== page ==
There always seems to be a certain moment in August when the presence of Autumn is felt, like a seed revealing itself within the ripened fruit. In some years it is a crisp smell in the morning air, or perhaps the need to pull up the extra blanket from the bottom of the bed at night. It may be the unveiling of new fall fashions in the stores or the reds and golds of harvest vegetables.

This year it was the sound of geese flying south. I heard them long before they came into view through my bedroom window. The honking was loud and it was more than a moment before I saw them flying against the cool, grayish sky. It was a large flock, more than a 100 geese Iā€™d guess, and the flock was still disjointed as if it was just in the beginning of its formation rather than the smoothly flowing flying phalanx it would become.

The first grouping of about 25 or 30 was followed by smaller bands of 10 or 15, all flying in the same direction but not in unison ā€“ some trying to catch up, others gaining headway ā€“ but all of one purpose and that was to move southward to warmer climes.

The migration of the geese tripped a lever within me also, a desire to get up and move onward, to search out a new nesting ground for the cooler and wetter times that lie ahead, to find a dimmer, warmer den in which the activities of this year can be reflected upon and weighed in the balance of my life.

This last week I have often awoken in the middle of the night from dreams in which old friends and family, now long gone or lost in time, have peopled my mind. Old boyfriends, long-dead relatives, childhood friends have taken roles in my nighttime plays and I rehearsed my parts against theirs. Part of my consciousness seems enmeshed within these phantom dramas and once awoken it is hard to disentangle myself from their stories.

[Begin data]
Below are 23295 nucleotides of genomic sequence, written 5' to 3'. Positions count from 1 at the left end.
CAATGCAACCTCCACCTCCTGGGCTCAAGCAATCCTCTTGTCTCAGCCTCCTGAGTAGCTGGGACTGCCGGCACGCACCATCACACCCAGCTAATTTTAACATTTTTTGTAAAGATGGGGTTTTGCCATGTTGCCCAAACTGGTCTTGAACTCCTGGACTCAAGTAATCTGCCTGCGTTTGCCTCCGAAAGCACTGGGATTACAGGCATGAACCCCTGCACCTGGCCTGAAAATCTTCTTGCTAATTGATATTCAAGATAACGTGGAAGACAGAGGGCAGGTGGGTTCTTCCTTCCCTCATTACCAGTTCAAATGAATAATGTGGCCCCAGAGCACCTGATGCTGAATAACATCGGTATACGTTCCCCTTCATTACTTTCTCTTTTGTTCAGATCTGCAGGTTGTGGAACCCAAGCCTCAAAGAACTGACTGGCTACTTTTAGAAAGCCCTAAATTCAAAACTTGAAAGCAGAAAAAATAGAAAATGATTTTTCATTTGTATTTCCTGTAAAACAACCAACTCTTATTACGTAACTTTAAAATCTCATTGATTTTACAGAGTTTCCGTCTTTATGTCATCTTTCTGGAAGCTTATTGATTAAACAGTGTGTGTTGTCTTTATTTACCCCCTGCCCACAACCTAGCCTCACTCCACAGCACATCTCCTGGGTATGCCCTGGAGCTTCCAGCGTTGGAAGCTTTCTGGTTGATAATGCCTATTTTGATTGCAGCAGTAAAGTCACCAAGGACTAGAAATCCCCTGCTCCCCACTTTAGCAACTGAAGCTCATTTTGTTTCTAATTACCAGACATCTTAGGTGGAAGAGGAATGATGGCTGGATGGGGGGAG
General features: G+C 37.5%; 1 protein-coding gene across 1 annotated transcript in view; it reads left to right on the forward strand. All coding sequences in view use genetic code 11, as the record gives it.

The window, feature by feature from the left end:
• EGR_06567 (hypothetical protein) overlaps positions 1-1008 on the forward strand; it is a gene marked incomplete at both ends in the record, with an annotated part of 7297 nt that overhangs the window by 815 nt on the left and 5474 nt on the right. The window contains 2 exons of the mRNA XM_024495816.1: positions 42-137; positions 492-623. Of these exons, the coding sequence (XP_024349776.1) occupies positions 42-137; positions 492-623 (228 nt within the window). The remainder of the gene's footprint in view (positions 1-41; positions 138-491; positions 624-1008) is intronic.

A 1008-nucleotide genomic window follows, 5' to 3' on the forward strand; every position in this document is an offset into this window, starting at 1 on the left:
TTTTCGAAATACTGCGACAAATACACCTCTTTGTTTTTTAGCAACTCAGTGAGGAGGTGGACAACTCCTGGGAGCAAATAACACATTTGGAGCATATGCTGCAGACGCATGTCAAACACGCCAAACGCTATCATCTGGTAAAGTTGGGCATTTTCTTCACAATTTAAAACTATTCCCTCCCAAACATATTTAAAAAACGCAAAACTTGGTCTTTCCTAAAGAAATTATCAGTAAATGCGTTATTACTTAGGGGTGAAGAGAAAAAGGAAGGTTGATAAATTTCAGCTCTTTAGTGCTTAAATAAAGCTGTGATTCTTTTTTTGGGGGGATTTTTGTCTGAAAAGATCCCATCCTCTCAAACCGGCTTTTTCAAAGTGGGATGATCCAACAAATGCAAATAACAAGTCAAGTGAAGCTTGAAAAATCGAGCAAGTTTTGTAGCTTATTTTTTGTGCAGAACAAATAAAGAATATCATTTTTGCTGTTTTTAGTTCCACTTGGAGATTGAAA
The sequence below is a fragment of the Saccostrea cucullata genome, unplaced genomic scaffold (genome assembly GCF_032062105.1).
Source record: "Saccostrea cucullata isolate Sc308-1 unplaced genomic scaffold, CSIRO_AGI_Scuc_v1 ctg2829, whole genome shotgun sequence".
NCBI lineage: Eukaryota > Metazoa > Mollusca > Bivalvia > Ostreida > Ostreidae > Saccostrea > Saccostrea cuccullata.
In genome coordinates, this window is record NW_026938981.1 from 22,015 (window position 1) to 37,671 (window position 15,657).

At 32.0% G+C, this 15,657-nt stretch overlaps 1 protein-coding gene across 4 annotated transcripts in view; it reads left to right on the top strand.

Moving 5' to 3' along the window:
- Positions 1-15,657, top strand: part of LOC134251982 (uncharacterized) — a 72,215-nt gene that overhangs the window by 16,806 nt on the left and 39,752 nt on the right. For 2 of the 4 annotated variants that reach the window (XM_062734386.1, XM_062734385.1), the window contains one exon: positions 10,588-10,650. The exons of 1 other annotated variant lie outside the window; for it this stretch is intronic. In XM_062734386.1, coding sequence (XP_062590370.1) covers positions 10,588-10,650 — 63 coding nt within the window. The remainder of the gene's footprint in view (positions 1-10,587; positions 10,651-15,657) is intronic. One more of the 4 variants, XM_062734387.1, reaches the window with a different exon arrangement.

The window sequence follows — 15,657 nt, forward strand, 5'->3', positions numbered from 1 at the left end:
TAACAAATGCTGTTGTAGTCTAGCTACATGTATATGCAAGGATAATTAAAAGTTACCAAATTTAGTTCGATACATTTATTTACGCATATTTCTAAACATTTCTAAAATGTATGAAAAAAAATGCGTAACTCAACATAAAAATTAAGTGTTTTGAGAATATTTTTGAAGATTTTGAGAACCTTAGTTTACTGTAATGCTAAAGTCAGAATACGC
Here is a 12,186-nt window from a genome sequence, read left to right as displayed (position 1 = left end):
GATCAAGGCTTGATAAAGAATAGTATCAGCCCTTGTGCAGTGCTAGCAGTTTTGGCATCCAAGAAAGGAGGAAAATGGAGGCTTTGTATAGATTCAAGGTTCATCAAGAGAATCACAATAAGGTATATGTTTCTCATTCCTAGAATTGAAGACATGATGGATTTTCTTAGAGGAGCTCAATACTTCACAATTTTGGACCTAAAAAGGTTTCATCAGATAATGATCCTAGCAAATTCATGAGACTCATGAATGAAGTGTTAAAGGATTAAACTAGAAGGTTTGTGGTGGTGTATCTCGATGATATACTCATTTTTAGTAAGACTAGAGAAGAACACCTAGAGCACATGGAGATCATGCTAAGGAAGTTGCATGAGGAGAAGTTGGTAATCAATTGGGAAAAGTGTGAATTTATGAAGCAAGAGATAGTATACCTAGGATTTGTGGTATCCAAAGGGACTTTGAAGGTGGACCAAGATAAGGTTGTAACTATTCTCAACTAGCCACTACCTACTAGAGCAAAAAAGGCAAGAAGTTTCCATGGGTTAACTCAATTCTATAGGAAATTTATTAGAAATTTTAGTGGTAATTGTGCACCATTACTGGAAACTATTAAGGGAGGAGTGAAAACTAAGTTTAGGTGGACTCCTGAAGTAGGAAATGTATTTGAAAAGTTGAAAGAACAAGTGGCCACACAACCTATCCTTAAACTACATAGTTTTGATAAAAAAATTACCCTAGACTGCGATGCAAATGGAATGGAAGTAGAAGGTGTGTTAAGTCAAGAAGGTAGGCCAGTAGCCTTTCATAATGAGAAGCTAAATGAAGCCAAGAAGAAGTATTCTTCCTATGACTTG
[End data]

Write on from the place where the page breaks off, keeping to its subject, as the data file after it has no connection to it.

In my mind I swim backward through time, like a spawning salmon. I count off the years in memory ā€“ this was the time I was in love with him, this was the time I lived in that apartment, this was the time I took that road. Once the play is underway I cannot leave the stage and find myself for two, three hours lying in bed, eyes closed, my mind caught in the under toe of this ever-flowing stream of thought. Who is this witness of this life, or is the question, what is it that witnesses?

Backward and backward, now over sixty years of story to unwind before I can rest. Looking backward and wishing I understood then what I understand now, yet knowing those mistakes and missteps were the very ones which brought me to this day. Wanting to forgive myself for ignorance and innocence and selfishness but finding it hard, if not impossible. If God can forgive my errors, why can not I?

Autumn is the richest season, the last great cry of the year, holding a poignant goodbye kiss to what has been and will not be again. Autumn is the shedding of the past, of what is no longer needed for the journey ahead, and a preparation for the clear and clean and keen breath of winter ahead. It is the time when the future is held in seeds, when sins are forgiven and forgotten, and when geese fly south in windy skies.

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